Coles was the first Tech athlete to make a U.S. Olympic team —something shockingly common now across multiple sports. And yes it's worth noting they only selected college players when he won a bronze medal in 1988. Still, the man was a force and still holds multiple career records for the Hokies. He's tops in points (2,484), and assists per game (4.8) while also averaging 21.6 PPG for his career which is second only to the great Allan Bristow. Coles was also a multi-sport athlete playing football and baseball in high school making numerous All-State teams in West Virginia and getting drafted by the Phillies. 

He was so revered during his time at Tech that someone at the Daily Press cooked up this bizarre compliment as a lede:

When Bimbo Coles strolls across the Drill Field – the centerpiece of Virginia Tech’s campus – awed students clear a path, as if he were royalty or had some rare disease.

— The Daily Press, 1990

Deron Washington

A contemporary of mine, Washington was always worth the price of admission. I can hardly count the number of times I witnessed him fully leap over another human being. I have zero doubt that Greg Paulus still has nightmares. Washington routinely threw down dunk contest-worthy moves in regular game action and he blocked shots with no regard for human safety. Just take a look at some of the highlights and remember the glory.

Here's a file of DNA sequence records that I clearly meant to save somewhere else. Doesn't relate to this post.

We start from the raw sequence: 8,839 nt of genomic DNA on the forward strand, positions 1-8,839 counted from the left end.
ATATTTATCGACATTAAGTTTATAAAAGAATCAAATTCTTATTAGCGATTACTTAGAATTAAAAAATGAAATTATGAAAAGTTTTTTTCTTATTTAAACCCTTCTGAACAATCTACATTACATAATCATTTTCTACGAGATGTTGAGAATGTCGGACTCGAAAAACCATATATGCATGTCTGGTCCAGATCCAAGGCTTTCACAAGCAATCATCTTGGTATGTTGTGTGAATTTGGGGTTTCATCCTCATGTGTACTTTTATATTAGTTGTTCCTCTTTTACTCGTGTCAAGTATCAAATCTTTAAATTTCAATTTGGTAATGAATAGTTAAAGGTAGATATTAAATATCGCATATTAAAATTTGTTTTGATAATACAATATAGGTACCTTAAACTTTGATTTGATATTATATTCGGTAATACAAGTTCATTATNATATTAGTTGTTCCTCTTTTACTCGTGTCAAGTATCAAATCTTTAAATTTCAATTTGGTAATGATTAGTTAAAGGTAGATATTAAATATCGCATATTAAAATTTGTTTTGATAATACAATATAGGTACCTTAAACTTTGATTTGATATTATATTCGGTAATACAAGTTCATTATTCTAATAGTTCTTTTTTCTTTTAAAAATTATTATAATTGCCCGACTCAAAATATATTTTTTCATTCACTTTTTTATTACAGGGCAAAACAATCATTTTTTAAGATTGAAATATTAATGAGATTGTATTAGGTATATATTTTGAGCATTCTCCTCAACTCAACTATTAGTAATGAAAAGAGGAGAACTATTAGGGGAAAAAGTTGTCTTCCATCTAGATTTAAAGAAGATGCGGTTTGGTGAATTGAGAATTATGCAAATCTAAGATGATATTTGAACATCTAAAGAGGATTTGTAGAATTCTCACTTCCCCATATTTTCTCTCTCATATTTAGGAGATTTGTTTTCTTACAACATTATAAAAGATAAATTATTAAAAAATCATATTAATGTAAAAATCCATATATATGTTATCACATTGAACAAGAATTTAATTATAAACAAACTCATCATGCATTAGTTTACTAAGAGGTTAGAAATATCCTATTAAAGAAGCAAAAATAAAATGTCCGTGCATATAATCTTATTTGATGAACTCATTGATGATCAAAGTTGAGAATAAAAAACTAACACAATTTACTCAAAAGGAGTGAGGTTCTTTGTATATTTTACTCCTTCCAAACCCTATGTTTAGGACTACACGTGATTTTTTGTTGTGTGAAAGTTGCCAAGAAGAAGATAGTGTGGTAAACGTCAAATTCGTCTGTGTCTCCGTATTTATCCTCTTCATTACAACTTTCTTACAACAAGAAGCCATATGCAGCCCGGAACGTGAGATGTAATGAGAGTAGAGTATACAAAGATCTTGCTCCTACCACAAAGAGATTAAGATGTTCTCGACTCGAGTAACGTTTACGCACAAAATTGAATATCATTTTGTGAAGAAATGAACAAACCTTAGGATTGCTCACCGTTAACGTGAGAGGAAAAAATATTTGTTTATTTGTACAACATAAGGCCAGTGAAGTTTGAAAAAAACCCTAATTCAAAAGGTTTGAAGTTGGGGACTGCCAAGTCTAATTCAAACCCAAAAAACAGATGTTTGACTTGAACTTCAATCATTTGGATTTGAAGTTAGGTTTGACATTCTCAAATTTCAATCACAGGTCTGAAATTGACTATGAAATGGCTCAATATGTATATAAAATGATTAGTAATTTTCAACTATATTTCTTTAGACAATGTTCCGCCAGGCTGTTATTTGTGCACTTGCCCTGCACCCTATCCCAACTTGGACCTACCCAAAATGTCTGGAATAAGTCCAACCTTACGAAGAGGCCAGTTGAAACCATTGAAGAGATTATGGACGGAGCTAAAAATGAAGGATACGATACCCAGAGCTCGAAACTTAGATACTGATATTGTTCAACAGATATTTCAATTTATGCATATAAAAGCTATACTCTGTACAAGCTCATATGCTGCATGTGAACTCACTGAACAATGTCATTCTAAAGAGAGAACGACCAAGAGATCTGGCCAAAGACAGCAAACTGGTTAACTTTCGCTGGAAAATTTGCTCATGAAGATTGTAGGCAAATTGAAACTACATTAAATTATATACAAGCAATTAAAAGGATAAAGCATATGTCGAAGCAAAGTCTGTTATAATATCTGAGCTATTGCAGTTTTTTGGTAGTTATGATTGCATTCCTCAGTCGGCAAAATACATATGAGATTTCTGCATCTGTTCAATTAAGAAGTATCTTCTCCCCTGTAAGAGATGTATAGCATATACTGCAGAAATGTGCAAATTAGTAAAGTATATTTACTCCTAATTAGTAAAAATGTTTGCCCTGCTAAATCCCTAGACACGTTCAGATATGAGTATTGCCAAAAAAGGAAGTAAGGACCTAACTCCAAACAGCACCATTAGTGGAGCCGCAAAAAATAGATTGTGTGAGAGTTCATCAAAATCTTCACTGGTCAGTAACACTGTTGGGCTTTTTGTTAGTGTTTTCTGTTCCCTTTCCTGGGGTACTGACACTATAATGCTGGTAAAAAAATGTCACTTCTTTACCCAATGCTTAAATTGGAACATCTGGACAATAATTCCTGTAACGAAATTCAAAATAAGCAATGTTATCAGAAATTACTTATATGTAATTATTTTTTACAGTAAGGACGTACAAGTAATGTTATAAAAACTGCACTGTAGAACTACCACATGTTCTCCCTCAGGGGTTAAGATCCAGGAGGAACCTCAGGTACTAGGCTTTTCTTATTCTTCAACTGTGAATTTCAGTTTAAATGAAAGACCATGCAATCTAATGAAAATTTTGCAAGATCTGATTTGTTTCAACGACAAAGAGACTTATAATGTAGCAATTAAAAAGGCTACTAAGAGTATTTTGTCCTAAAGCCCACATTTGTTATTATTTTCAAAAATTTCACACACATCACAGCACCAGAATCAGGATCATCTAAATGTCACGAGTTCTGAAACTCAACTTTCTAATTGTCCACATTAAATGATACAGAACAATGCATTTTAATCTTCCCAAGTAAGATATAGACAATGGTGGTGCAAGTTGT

Dale Solomon

Solomon played before I was born, but was squarely in my Dad's wheelhouse as their time at Tech overlapped. That meant I grew up hearing stories about his dominant and high-flying ways. Solomon was named the Metro Conference Freshman of the Year and made All-Metro in each of his four seasons. The 6'8" big man still ranks fourth all-time in scoring for Virginia Tech (2,136 points) behind only Curry, Coles, and Malcolm Delaney. It's also worth mentioning that Solomon and Curry both played without the benefit of the three-point line. Just look at that bare Cassell floor, no lines, no ads, and super clean with Gobblers to boot. 

WVU vs Virginia Tech January 9th 1980
Tech went on to win this one by two in overtime over West Virginia.

All Tall Lineup

I think there's a perception that Tech hasn't had a lot of good big men over the years. While these aren't all true "big men" I went with a tall lineup here in an attempt to prove that narrative wrong. I picked four imposing figures and then paired them with the tallest guard I could think of. Essentially, this group is a dominant roster of long defenders with some dangerous offensive talent. 


Terry Taylor

Listed at 6'8", 292 Taylor was built like a small locomotive and just as difficult to move off his chosen course. He's easily forgotten due to playing at the end of the cursed Ricky Stokes era, but he went toe-to-toe with many talented Big East post players in a league that embraced physical play in the post. A JUCO transfer, Taylor racked up 745 points and 385 rebounds in just two seasons in Blacksburg. He wasn't just all brawn though. He had a solid set of post moves and was one of the brighter spots in a low moment in program history.    

Roy Brow